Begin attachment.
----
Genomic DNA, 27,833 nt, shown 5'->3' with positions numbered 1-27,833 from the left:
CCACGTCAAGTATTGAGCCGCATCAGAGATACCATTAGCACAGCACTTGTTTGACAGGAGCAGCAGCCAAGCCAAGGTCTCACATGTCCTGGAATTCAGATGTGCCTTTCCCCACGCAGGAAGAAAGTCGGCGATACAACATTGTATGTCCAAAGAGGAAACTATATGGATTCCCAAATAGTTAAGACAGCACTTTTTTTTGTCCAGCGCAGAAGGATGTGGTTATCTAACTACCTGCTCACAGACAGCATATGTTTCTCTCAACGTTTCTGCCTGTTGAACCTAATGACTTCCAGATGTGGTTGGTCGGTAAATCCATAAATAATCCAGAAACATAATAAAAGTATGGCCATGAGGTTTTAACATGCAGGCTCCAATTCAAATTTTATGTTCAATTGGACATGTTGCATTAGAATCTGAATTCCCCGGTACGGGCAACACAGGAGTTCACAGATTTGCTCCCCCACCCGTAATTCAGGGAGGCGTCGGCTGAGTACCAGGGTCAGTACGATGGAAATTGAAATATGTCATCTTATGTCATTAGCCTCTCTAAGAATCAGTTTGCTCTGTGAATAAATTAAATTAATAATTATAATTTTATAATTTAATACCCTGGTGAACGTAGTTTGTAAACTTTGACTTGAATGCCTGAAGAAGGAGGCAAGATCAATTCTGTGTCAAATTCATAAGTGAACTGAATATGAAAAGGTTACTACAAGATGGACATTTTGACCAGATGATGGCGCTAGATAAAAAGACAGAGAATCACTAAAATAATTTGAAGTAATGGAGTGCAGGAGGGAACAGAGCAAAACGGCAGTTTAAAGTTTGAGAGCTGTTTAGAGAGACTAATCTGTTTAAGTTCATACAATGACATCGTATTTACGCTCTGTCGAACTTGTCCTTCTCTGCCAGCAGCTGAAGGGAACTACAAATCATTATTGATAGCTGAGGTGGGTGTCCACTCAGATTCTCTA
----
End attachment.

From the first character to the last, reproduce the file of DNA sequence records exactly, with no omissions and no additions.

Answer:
Genomic DNA, 27,833 nt, shown 5'->3' with positions numbered 1-27,833 from the left:
CCACGTCAAGTATTGAGCCGCATCAGAGATACCATTAGCACAGCACTTGTTTGACAGGAGCAGCAGCCAAGCCAAGGTCTCACATGTCCTGGAATTCAGATGTGCCTTTCCCCACGCAGGAAGAAAGTCGGCGATACAACATTGTATGTCCAAAGAGGAAACTATATGGATTCCCAAATAGTTAAGACAGCACTTTTTTTTGTCCAGCGCAGAAGGATGTGGTTATCTAACTACCTGCTCACAGACAGCATATGTTTCTCTCAACGTTTCTGCCTGTTGAACCTAATGACTTCCAGATGTGGTTGGTCGGTAAATCCATAAATAATCCAGAAACATAATAAAAGTATGGCCATGAGGTTTTAACATGCAGGCTCCAATTCAAATTTTATGTTCAATTGGACATGTTGCATTAGAATCTGAATTCCCCGGTACGGGCAACACAGGAGTTCACAGATTTGCTCCCCCACCCGTAATTCAGGGAGGCGTCGGCTGAGTACCAGGGTCAGTACGATGGAAATTGAAATATGTCATCTTATGTCATTAGCCTCTCTAAGAATCAGTTTGCTCTGTGAATAAATTAAATTAATAATTATAATTTTATAATTTAATACCCTGGTGAACGTAGTTTGTAAACTTTGACTTGAATGCCTGAAGAAGGAGGCAAGATCAATTCTGTGTCAAATTCATAAGTGAACTGAATATGAAAAGGTTACTACAAGATGGACATTTTGACCAGATGATGGCGCTAGATAAAAAGACAGAGAATCACTAAAATAATTTGAAGTAATGGAGTGCAGGAGGGAACAGAGCAAAACGGCAGTTTAAAGTTTGAGAGCTGTTTAGAGAGACTAATCTGTTTAAGTTCATACAATGACATCGTATTTACGCTCTGTCGAACTTGTCCTTCTCTGCCAGCAGCTGAAGGGAACTACAAATCATTATTGATAGCTGAGGTGGGTGTCCACTCAGATTCTCTA